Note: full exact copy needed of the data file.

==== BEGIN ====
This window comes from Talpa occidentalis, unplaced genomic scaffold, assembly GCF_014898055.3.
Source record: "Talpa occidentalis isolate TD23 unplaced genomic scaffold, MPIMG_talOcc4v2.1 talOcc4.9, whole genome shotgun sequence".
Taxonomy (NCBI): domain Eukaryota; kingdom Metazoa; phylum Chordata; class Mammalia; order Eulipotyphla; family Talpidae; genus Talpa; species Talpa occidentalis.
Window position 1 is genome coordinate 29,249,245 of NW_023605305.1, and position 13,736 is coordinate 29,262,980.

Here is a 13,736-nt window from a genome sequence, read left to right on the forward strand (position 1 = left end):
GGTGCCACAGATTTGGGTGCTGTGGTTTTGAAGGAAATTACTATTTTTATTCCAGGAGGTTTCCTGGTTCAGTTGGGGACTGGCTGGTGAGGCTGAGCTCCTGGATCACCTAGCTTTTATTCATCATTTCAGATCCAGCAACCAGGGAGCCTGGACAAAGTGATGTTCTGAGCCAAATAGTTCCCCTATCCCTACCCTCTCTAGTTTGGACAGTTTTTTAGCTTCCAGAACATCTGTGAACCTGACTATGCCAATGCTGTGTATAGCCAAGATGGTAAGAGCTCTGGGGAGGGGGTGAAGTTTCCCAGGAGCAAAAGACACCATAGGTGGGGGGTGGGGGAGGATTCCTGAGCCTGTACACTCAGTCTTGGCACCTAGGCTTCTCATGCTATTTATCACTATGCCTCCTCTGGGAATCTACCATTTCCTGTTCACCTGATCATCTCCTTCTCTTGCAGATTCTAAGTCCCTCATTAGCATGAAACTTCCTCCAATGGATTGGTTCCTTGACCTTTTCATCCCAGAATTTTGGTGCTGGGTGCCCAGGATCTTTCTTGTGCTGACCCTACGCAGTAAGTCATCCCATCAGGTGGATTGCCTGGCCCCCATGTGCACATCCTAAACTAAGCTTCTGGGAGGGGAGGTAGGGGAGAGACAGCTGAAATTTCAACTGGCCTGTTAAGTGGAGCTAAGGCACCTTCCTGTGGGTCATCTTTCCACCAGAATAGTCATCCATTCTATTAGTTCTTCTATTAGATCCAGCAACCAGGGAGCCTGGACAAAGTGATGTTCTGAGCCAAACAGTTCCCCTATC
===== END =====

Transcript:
This window comes from Talpa occidentalis, unplaced genomic scaffold, assembly GCF_014898055.3.
Source record: "Talpa occidentalis isolate TD23 unplaced genomic scaffold, MPIMG_talOcc4v2.1 talOcc4.9, whole genome shotgun sequence".
Taxonomy (NCBI): domain Eukaryota; kingdom Metazoa; phylum Chordata; class Mammalia; order Eulipotyphla; family Talpidae; genus Talpa; species Talpa occidentalis.
Window position 1 is genome coordinate 29,249,245 of NW_023605305.1, and position 13,736 is coordinate 29,262,980.

Here is a 13,736-nt window from a genome sequence, read left to right on the forward strand (position 1 = left end):
GGTGCCACAGATTTGGGTGCTGTGGTTTTGAAGGAAATTACTATTTTTATTCCAGGAGGTTTCCTGGTTCAGTTGGGGACTGGCTGGTGAGGCTGAGCTCCTGGATCACCTAGCTTTTATTCATCATTTCAGATCCAGCAACCAGGGAGCCTGGACAAAGTGATGTTCTGAGCCAAATAGTTCCCCTATCCCTACCCTCTCTAGTTTGGACAGTTTTTTAGCTTCCAGAACATCTGTGAACCTGACTATGCCAATGCTGTGTATAGCCAAGATGGTAAGAGCTCTGGGGAGGGGGTGAAGTTTCCCAGGAGCAAAAGACACCATAGGTGGGGGGTGGGGGAGGATTCCTGAGCCTGTACACTCAGTCTTGGCACCTAGGCTTCTCATGCTATTTATCACTATGCCTCCTCTGGGAATCTACCATTTCCTGTTCACCTGATCATCTCCTTCTCTTGCAGATTCTAAGTCCCTCATTAGCATGAAACTTCCTCCAATGGATTGGTTCCTTGACCTTTTCATCCCAGAATTTTGGTGCTGGGTGCCCAGGATCTTTCTTGTGCTGACCCTACGCAGTAAGTCATCCCATCAGGTGGATTGCCTGGCCCCCATGTGCACATCCTAAACTAAGCTTCTGGGAGGGGAGGTAGGGGAGAGACAGCTGAAATTTCAACTGGCCTGTTAAGTGGAGCTAAGGCACCTTCCTGTGGGTCATCTTTCCACCAGAATAGTCATCCATTCTATTAGTTCTTCTATTAGATCCAGCAACCAGGGAGCCTGGACAAAGTGATGTTCTGAGCCAAACAGTTCCCCTATC